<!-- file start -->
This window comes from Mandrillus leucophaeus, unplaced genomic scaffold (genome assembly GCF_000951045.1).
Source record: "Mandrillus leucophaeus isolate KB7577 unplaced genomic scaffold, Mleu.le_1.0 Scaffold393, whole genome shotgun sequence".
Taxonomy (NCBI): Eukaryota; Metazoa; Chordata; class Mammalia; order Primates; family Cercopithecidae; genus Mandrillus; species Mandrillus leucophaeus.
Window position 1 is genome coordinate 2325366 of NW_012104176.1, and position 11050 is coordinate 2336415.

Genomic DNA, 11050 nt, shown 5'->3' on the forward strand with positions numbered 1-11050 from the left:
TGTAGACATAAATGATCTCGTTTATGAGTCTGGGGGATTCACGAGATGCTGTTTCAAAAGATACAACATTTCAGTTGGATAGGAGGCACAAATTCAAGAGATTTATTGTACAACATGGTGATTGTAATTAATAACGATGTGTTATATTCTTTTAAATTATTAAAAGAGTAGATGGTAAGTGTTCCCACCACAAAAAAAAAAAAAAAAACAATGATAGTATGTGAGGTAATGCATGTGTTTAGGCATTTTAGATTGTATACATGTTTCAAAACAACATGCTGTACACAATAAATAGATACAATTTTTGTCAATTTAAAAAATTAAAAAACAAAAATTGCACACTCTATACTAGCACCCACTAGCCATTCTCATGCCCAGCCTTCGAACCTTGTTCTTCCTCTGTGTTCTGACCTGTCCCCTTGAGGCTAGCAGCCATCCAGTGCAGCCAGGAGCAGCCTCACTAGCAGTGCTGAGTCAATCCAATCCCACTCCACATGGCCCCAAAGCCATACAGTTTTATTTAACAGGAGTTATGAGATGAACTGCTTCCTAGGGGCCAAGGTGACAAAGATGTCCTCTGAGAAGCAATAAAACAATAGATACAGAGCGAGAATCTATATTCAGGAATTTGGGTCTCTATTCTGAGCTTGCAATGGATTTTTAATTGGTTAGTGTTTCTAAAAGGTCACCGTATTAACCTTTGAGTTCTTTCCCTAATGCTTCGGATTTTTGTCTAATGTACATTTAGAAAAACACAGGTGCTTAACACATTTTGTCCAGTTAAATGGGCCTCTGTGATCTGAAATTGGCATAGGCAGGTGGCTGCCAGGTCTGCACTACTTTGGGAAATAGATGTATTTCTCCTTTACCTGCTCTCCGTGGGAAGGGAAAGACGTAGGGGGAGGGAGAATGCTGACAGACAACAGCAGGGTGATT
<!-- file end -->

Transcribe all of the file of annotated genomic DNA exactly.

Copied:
This window comes from Mandrillus leucophaeus, unplaced genomic scaffold (genome assembly GCF_000951045.1).
Source record: "Mandrillus leucophaeus isolate KB7577 unplaced genomic scaffold, Mleu.le_1.0 Scaffold393, whole genome shotgun sequence".
Taxonomy (NCBI): Eukaryota; Metazoa; Chordata; class Mammalia; order Primates; family Cercopithecidae; genus Mandrillus; species Mandrillus leucophaeus.
Window position 1 is genome coordinate 2325366 of NW_012104176.1, and position 11050 is coordinate 2336415.

Genomic DNA, 11050 nt, shown 5'->3' on the forward strand with positions numbered 1-11050 from the left:
TGTAGACATAAATGATCTCGTTTATGAGTCTGGGGGATTCACGAGATGCTGTTTCAAAAGATACAACATTTCAGTTGGATAGGAGGCACAAATTCAAGAGATTTATTGTACAACATGGTGATTGTAATTAATAACGATGTGTTATATTCTTTTAAATTATTAAAAGAGTAGATGGTAAGTGTTCCCACCACAAAAAAAAAAAAAAAAACAATGATAGTATGTGAGGTAATGCATGTGTTTAGGCATTTTAGATTGTATACATGTTTCAAAACAACATGCTGTACACAATAAATAGATACAATTTTTGTCAATTTAAAAAATTAAAAAACAAAAATTGCACACTCTATACTAGCACCCACTAGCCATTCTCATGCCCAGCCTTCGAACCTTGTTCTTCCTCTGTGTTCTGACCTGTCCCCTTGAGGCTAGCAGCCATCCAGTGCAGCCAGGAGCAGCCTCACTAGCAGTGCTGAGTCAATCCAATCCCACTCCACATGGCCCCAAAGCCATACAGTTTTATTTAACAGGAGTTATGAGATGAACTGCTTCCTAGGGGCCAAGGTGACAAAGATGTCCTCTGAGAAGCAATAAAACAATAGATACAGAGCGAGAATCTATATTCAGGAATTTGGGTCTCTATTCTGAGCTTGCAATGGATTTTTAATTGGTTAGTGTTTCTAAAAGGTCACCGTATTAACCTTTGAGTTCTTTCCCTAATGCTTCGGATTTTTGTCTAATGTACATTTAGAAAAACACAGGTGCTTAACACATTTTGTCCAGTTAAATGGGCCTCTGTGATCTGAAATTGGCATAGGCAGGTGGCTGCCAGGTCTGCACTACTTTGGGAAATAGATGTATTTCTCCTTTACCTGCTCTCCGTGGGAAGGGAAAGACGTAGGGGGAGGGAGAATGCTGACAGACAACAGCAGGGTGATT